The Story of Dancer

The night before my beloved horse Dancer was scheduled to be euthanized, I came home to a deep freeze that had been mysteriously unplugged.  Normally this would have sent me into a panic or at least given me a reason to go on a twitter rant for a few ranging “how the hell did this happen!” tweets.  Instead, I was thankful to have something I could follow a logical path and methodically fix.  Piece by piece, I picked the warm and soggy food out and placed it into garbage bags.  Scoop by scoop, I took out the liquefied lemon and cherry juice that had leaked out of the bags and dumped it down the drain.  Wipe by wipe I cleaned out the remnants of food littering the bottom and sanitized the inside.  But when I was done, there was no feeling of accomplishment. Instead the sadness crept back in.  Logic had helped me to clean the freezer but there was no logic that would help me heal my heart.


I got Dancer when I was 25 years old, newly married and newly owner of 5 acres on the side of a hill. While I knew when I married Steve that kids were in his “marriage contract”, he knew that a horse was in mine.  We were property rich but trying to scrimp and save to build our house so cash poor.  When my friend mentioned that her friend had a horse for sale I mentioned it to my parents.  My mom, a horse lover herself, told me she would buy it for me.  How lucky could I be?  When I rode him, I was hooked.  Dancer was a Peruvian Paso and they are one of the smoothest rides out there.  It’s like sitting on a flying carpet.

Of course, being the ignorant 1st time horse owner I was, I didn’t think to ask questions when the horse I rode was dripping with sweat even though it was in the middle of winter.  When I got him home, I quickly found out that this horse didn’t want to be caught for his life, hated to have his foot picked up, and was hugely barn/herd sour.  BUT, his sweetness couldn’t be denied.  He loved to be loved on and loved to be with people.  Up until the day he passed, when the family wasn’t home, I would go down and just sit with him in the pasture.  He would hang his head by me with his eyes half closed and we would just breath.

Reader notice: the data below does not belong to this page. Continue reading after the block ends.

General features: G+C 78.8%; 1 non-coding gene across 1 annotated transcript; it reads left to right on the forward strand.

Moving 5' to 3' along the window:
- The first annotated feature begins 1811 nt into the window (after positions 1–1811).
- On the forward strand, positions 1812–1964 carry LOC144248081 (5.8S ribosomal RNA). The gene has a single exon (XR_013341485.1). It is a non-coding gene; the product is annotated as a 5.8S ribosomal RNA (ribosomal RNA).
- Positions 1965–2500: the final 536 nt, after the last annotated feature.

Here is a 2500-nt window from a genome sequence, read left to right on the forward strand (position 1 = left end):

Over the next few years he and I would create a huge bond.  We never did end up doing a ton of riding but when we did it was wonderful (after we worked through the barn/herd bound issue).  Then he went a little lame…  After some off and on healing/not healing, he was diagnosed with DSLD (Digital Suspensory Ligament Disease), a hereditary disease common in Peruvians (and other breeds).  I was devastated.  No more riding and a possible short time frame before it would get too bad for him to go on.  I stopped riding, used the recommended supplements, changed his diet, and generally allowed him to be a happy pasture potato. That was 10 years ago.

At the ripe age of 22, he started to once again seem stiff and not move as much as before.  Even with joint supplements, slowly over the next few years, his quality of life decreased as the DSLD got worse.  Finally, a few weeks ago he dislocated his pastern bone and despite my best efforts to help him, I knew he would never get better.  This is where the logic of medical options did not help me and only my heart knew what to do.  This is the responsibility we take on as animal caretakers as hard as it is on our hearts.

Dancer was my companion for 14 years.  He was my friend and my confidant in a way only he could be.  I can only hope that I gave him the life he deserved and the pain free ending he needed.

My view on so many lovely evenings



Filed under Horses, Musing of Life

4 Responses to The Story of Dancer

  1. Catherine

    Oh how this made me cry- I can so empathize with you. Whether a horse, dog, cat – whatever the companion is – the unconditional love they give . . . It’s a beautiful thing. I am so sorry for your loss. God bless you!!

  2. Amber Vanderpol

    I’m so sorry to read this, Val! I can vividly remember spending a couple weekends with you and Steve way back when you were in the trailer and watching Dancer for ages with little toddler Emma. I’m glad you were able to give him such a good life and have that gift of knowing him for so many years.

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